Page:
To implement the invention, the difference between the contents N and N′ stored at these two instants is established; the potential levels on the input E2 are the same at the instants ta and t′a; they are the same at the instants tb and t′ b (same increasing ramp slope and duration); they are the same at the instants tc and t′c (level); the potential level on the input E1 is VR0 at the instant tx and VR at the instant t′x; the identity of the starting potentials and the identity of the slope of the ramp and of the frequency of the counter imply that the difference in the two counts represents the difference between the value VR0−VR′0 and the value VR′0−VR, and therefore the difference between VR0 and VR which represents the lighting that we are seeking to measure.
The comparator's switchover delay time is eliminated during the subtraction because it is not different during the first and second switchovers.
The structure of the circuit according to the invention and the sequencing that has just been explained do not mean having to construct a fixed voltage source of clearly determined value VR′0 greater than VR0 despite the possible dispersions and variations of VR0. In practice, VR′0 is established directly from VR0 regardless of the value VR0 thanks to the increasing ramp. This ramp can be of very short duration because the difference VR′0−VR0 can be very low. It must only allow for a switchover of the comparator to its first state.
In a configuration in which it is sought to encode the lighting on 14 bits for example, the memory which records N′ must have at least 14 bits, but the memory or the storage register that records the number N can be of very small size, for example 7 or 8 bits. These 7 or 8 bits will be subtracted from the low order bits of the number N′. In practice, it is possible to provide for each column a 24-bit register to store the two numbers N and N′ before making the subtraction. The subtraction can also be made outside the reading circuit, and even outside the sensor chip.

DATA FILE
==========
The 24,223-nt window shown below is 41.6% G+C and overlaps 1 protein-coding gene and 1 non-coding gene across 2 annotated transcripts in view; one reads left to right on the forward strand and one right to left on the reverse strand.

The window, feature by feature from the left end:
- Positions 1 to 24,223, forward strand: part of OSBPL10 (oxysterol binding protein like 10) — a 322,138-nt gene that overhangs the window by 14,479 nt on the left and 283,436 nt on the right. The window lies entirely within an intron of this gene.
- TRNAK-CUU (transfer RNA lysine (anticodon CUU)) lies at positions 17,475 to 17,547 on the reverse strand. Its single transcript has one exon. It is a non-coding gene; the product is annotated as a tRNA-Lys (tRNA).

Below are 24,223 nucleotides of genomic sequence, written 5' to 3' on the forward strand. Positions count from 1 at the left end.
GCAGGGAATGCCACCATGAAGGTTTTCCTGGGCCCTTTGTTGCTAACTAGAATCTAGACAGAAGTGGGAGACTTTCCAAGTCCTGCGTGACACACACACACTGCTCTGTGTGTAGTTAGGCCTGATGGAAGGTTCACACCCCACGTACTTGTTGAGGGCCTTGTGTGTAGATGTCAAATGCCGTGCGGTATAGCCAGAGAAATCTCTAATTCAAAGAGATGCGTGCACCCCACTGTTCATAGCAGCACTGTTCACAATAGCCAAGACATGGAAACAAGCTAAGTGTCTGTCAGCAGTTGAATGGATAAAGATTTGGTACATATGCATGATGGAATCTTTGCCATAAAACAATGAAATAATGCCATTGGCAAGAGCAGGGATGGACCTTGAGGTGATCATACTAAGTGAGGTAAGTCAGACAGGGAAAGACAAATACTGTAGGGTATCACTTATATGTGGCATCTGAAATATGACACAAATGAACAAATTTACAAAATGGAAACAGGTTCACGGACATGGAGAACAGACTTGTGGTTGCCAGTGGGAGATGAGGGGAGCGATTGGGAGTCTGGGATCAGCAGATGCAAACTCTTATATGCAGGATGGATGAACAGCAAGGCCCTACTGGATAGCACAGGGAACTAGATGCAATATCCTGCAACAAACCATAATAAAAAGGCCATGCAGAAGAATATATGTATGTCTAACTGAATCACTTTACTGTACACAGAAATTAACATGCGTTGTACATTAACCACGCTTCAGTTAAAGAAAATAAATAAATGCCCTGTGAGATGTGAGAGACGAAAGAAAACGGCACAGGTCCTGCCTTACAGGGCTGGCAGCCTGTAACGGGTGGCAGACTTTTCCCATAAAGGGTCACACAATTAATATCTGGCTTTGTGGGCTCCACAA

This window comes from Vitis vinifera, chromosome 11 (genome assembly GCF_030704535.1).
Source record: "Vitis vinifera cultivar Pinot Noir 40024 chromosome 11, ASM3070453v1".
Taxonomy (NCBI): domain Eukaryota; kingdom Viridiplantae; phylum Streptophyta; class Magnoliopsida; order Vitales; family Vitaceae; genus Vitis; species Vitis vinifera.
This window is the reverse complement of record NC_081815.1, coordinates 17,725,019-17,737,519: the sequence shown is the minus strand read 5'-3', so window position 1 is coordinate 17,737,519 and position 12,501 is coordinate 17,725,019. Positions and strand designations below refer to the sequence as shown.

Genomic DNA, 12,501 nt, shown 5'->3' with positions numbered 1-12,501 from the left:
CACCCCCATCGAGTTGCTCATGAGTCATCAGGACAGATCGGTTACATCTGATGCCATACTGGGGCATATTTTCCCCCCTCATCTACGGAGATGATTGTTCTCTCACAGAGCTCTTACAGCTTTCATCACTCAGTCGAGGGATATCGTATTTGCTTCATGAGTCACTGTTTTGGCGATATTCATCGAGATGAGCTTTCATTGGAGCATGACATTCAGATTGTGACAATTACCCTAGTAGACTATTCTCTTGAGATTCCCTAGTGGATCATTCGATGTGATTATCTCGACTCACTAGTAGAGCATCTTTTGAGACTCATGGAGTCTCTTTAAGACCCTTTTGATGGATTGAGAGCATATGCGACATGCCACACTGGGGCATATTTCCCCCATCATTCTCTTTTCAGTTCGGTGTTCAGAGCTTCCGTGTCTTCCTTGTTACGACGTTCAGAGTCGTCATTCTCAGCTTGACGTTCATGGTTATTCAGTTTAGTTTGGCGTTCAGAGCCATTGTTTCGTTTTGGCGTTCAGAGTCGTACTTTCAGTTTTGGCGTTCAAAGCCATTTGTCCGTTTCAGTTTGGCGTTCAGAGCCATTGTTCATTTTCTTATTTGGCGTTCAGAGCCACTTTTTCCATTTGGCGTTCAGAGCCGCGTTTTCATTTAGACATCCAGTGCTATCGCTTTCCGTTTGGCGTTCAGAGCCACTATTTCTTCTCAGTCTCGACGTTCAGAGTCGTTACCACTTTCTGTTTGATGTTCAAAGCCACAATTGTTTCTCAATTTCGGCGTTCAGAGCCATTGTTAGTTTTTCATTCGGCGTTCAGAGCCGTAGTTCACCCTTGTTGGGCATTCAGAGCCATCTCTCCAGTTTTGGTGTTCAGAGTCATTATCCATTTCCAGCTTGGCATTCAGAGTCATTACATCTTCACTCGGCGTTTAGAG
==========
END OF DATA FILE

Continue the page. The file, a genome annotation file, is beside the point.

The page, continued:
It will be noted that the slope of the rising ramp does not need to be identical to the slope of the descending ramp, but the rising slopes must remain identical during the two phases of the conversion, as must the descending ramps. One way of producing the ramp generator consists in using a charge capacitor linked between the reference potential Vref and the output Srmp, two current sources, one to charge the capacitor (rising ramp) and the other to discharge the capacitor (descending ramp), a set of switches to select the current source or sources, and to short circuit the capacitor when the output Srmp must be returned to Vref. The switches can be controlled by specific counters, or from the outputs of the general counter used to count the durations; in practice, the duration of the rising ramp is fixed, for example a duration of 64 pulses (6 bits); the duration of the first descending ramp is fixed and can be from 256 to 1024 pulses (8 to 10 bits), or else this ramp can be stopped by the switching over of the comparator at the instant tx1. The duration of the second descending ramp can be 16384 pulses (14 bits) or more.
However, the ramp generator can also be produced with a digital-analogue converter and a counter controlled by a sequencer for counting in one direction or in the other from predetermined instants. This counter can be the counter CPT for counting the durations to be measured or a different counter.
The ramps can be made by a ramp generator common to all the columns. It will be readily seen by one of ordinary skill in the art that the present invention fulfils all of the objects set forth above. After reading the foregoing specification, one of ordinary skill in the art will be able to affect various changes, substitutions of equivalents and various aspects of the invention as broadly disclosed herein. It is therefore intended that the protection granted hereon be limited only by definition contained in the appended claims and equivalents thereof.
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|U.S. Classification||348/294, 341/155, 348/308|
|International Classification||H04N3/14, H03M1/12, H04N5/378, H04N5/374, H04N5/365|
|Cooperative Classification||H04N5/378, H04N5/374, H04N5/3658|
|European Classification||H04N5/374, H04N5/365A3, H04N5/378|
|Mar 31, 2010||AS||Assignment|
Owner name: E2V SEMICONDUCTORS, FRANCE
Free format text: ASSIGNMENT OF ASSIGNORS INTEREST;ASSIGNORS:LEBOULEUX, NICOLAS;LIGOZAT, THIERRY;REEL/FRAME:024165/0283
Effective date: 20100317
|Aug 10, 2015||FPAY||Fee payment|
Year of fee payment: 4